Alison “Ali” Rabe

Ali Rabe, originally from Boise with a childhood in Middleton, currently holds a B.A. in political economics with summa cum laude honors from The College of Idaho, and is pursuing a J.D. with cum laude distinction from William & Mary Law School. She is admitted to the Idaho State Bar and serves as the executive director of Jesse Tree, a nonprofit organization in the Treasure Valley dedicated to averting eviction and homelessness. Additionally, Ali holds a position on the board of trustees at The College of Idaho.

In her current role, Ali advocates for communities grappling with homelessness and serves as an asylum and refugee officer for the Department of Homeland Security, overseeing various locations such as the U.S.-Mexico border, Turkey, El Salvador, and multiple U.S. regions. Her professional journey extends internationally, as she contributes to safeguarding agricultural land rights for communities in Cambodia and Sierra Leone through roles in esteemed nonprofit organizations.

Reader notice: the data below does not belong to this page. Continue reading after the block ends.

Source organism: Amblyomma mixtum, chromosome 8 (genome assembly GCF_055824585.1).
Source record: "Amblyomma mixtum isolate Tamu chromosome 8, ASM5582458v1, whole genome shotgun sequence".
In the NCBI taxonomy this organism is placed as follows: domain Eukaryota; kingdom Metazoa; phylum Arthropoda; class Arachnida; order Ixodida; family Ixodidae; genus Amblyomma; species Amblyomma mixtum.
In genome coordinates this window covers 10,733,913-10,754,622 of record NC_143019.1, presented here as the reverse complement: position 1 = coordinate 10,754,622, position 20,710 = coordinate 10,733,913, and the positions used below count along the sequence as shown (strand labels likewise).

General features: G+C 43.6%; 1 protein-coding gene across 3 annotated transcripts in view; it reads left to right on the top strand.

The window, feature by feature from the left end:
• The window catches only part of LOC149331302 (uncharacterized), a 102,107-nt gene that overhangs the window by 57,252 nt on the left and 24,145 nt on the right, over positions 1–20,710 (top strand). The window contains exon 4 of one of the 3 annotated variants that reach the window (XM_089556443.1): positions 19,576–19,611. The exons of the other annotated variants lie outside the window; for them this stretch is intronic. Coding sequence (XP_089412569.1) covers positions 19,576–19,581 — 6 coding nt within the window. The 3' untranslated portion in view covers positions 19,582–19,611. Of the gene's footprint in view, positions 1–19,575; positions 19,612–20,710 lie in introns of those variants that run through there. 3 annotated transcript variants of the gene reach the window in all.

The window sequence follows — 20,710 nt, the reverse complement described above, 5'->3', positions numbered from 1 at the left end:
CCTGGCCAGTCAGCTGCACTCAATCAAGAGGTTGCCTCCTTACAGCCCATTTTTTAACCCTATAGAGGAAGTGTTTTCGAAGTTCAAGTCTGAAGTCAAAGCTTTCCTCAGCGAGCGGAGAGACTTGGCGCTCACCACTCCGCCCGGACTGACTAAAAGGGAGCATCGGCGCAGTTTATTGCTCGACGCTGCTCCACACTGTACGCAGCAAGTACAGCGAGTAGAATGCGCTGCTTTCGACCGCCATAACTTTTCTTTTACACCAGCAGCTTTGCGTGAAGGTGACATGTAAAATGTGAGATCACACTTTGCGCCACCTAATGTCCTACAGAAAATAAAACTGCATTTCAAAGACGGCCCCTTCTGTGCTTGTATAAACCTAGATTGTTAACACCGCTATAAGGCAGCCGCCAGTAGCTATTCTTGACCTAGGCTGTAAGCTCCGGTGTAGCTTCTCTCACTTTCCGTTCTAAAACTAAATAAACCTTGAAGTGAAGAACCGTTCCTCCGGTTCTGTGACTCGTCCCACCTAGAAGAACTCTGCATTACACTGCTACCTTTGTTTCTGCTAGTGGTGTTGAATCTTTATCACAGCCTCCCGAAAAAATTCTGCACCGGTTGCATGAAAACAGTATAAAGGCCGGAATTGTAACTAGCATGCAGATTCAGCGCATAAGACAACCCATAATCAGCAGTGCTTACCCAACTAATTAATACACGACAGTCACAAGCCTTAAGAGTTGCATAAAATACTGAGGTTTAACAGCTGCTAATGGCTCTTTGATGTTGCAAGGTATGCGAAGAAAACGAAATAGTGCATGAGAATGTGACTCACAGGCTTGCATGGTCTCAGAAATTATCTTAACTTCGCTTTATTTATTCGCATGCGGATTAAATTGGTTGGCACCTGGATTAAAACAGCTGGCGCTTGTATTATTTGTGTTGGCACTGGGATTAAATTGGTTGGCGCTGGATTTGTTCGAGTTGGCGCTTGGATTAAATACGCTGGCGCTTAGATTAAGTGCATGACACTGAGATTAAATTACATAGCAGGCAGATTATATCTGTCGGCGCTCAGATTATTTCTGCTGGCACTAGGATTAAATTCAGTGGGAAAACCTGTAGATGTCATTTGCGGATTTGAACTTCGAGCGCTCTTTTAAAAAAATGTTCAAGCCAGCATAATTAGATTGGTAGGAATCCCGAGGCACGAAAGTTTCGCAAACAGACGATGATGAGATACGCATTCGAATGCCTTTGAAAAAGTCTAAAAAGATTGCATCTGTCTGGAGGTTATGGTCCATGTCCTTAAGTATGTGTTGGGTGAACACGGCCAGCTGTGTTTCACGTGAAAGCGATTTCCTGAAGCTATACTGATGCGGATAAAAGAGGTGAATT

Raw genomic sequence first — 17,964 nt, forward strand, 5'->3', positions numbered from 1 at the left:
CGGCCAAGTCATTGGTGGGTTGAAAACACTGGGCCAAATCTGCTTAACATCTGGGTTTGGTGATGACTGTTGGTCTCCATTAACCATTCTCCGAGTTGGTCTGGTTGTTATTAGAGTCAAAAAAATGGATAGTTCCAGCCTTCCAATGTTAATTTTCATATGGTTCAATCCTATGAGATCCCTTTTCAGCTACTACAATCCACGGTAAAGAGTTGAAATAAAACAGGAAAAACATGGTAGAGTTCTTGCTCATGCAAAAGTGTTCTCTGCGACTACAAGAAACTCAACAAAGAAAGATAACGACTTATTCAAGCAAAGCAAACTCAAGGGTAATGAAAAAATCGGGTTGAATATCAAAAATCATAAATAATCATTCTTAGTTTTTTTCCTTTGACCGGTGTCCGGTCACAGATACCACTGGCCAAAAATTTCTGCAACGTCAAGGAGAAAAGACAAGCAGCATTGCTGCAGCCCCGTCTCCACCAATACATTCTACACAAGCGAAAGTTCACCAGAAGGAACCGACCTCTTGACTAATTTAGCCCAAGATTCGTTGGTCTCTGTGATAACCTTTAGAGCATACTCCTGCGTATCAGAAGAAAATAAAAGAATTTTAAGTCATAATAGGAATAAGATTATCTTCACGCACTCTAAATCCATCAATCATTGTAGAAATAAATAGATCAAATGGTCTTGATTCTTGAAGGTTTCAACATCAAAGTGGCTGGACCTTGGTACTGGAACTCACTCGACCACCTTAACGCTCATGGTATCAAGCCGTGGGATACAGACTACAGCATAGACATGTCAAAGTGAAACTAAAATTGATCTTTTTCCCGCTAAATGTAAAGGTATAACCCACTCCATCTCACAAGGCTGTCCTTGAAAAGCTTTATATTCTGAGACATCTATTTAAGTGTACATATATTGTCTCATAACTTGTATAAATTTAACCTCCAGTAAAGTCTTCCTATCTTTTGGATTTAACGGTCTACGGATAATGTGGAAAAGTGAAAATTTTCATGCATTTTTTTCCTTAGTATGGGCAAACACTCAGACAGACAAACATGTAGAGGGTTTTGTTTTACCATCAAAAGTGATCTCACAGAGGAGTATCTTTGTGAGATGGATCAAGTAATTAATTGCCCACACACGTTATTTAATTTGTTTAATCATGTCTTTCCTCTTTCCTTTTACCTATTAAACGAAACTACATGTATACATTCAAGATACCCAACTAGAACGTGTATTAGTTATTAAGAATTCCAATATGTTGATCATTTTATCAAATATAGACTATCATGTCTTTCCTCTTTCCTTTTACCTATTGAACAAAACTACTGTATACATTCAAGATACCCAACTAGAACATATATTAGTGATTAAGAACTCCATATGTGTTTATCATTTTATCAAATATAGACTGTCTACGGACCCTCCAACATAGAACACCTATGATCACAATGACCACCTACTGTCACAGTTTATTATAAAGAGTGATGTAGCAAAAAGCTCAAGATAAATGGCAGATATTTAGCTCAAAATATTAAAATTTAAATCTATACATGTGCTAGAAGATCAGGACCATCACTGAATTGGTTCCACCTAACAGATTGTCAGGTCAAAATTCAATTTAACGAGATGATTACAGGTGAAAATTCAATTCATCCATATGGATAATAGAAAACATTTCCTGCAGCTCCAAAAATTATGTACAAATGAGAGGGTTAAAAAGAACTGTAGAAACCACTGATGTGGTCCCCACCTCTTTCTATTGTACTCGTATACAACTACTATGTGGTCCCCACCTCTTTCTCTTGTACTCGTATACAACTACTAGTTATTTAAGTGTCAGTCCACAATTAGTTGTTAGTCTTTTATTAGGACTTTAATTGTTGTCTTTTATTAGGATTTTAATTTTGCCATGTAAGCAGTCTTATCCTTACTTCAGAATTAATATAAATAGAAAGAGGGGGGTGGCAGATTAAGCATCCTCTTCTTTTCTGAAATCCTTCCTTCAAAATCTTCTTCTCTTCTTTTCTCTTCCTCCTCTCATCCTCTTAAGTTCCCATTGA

Ali’s achievements include being recognized as a 2012 Boren Fellow. Beyond her professional pursuits, she finds solace in hiking and reading, while cherishing quality time spent with her son.

News Stories

News • Mia Maldonaldo, Idaho Capital Sun • 03/25/2024

A bill that ends Boise’s Section 8 and rental application fee ordinances is headed to the Idaho governor’s desk after passing both legislative chambers.

House Bill 545 passed the Senate in a 26-9 vote Monday afternoon.

Sen. Doug Okuniewicz, R-Hayden, opened the debate, noting that its purpose is to prevent local governments from enforcing local rent control ordinances.

“A local government unit shall not enact, maintain or enforce an ordinance or resolution that would have the effect of mandating Idaho property owners to be forced to participate in an optional Federal Housing Assistance Program, or any other program or law that would otherwise regulate rent fees or deposits charged for leasing private residential property,” according to the bill.

“It’s simply trying to make sure that a city or county can’t require you to lower your rent at your rental property,” Okuniewicz said. “That’s it in a nutshell.”

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